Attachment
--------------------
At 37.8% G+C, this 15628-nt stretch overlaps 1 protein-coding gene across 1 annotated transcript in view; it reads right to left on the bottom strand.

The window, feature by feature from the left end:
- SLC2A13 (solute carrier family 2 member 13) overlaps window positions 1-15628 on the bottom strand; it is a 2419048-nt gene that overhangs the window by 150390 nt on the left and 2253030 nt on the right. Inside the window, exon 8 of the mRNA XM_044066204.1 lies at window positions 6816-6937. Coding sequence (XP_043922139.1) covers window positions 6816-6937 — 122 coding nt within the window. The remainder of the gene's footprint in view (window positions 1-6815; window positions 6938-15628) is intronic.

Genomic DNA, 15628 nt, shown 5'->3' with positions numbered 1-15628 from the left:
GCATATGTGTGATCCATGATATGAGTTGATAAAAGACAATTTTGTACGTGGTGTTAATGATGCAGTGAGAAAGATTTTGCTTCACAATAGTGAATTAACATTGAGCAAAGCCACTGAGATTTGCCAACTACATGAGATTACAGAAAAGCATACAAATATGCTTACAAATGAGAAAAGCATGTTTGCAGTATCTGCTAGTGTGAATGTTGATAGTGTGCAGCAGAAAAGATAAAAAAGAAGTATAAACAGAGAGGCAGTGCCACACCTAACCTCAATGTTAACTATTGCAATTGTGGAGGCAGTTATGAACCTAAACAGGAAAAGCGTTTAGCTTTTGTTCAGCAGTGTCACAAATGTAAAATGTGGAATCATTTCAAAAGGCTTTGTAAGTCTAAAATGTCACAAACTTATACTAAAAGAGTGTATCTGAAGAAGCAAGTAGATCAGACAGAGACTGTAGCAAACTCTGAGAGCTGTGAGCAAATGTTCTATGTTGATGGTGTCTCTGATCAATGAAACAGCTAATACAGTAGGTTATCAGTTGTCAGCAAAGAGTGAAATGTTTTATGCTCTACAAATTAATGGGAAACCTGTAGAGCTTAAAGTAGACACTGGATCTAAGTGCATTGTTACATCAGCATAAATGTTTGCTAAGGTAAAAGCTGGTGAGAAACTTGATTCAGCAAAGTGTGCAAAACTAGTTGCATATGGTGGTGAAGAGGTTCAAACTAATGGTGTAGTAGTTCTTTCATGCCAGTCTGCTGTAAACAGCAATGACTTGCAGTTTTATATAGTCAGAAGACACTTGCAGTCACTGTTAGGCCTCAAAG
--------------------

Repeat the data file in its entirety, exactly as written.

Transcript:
At 37.8% G+C, this 15628-nt stretch overlaps 1 protein-coding gene across 1 annotated transcript in view; it reads right to left on the bottom strand.

The window, feature by feature from the left end:
- SLC2A13 (solute carrier family 2 member 13) overlaps window positions 1-15628 on the bottom strand; it is a 2419048-nt gene that overhangs the window by 150390 nt on the left and 2253030 nt on the right. Inside the window, exon 8 of the mRNA XM_044066204.1 lies at window positions 6816-6937. Coding sequence (XP_043922139.1) covers window positions 6816-6937 — 122 coding nt within the window. The remainder of the gene's footprint in view (window positions 1-6815; window positions 6938-15628) is intronic.

Genomic DNA, 15628 nt, shown 5'->3' with positions numbered 1-15628 from the left:
GCATATGTGTGATCCATGATATGAGTTGATAAAAGACAATTTTGTACGTGGTGTTAATGATGCAGTGAGAAAGATTTTGCTTCACAATAGTGAATTAACATTGAGCAAAGCCACTGAGATTTGCCAACTACATGAGATTACAGAAAAGCATACAAATATGCTTACAAATGAGAAAAGCATGTTTGCAGTATCTGCTAGTGTGAATGTTGATAGTGTGCAGCAGAAAAGATAAAAAAGAAGTATAAACAGAGAGGCAGTGCCACACCTAACCTCAATGTTAACTATTGCAATTGTGGAGGCAGTTATGAACCTAAACAGGAAAAGCGTTTAGCTTTTGTTCAGCAGTGTCACAAATGTAAAATGTGGAATCATTTCAAAAGGCTTTGTAAGTCTAAAATGTCACAAACTTATACTAAAAGAGTGTATCTGAAGAAGCAAGTAGATCAGACAGAGACTGTAGCAAACTCTGAGAGCTGTGAGCAAATGTTCTATGTTGATGGTGTCTCTGATCAATGAAACAGCTAATACAGTAGGTTATCAGTTGTCAGCAAAGAGTGAAATGTTTTATGCTCTACAAATTAATGGGAAACCTGTAGAGCTTAAAGTAGACACTGGATCTAAGTGCATTGTTACATCAGCATAAATGTTTGCTAAGGTAAAAGCTGGTGAGAAACTTGATTCAGCAAAGTGTGCAAAACTAGTTGCATATGGTGGTGAAGAGGTTCAAACTAATGGTGTAGTAGTTCTTTCATGCCAGTCTGCTGTAAACAGCAATGACTTGCAGTTTTATATAGTCAGAAGACACTTGCAGTCACTGTTAGGCCTCAAAG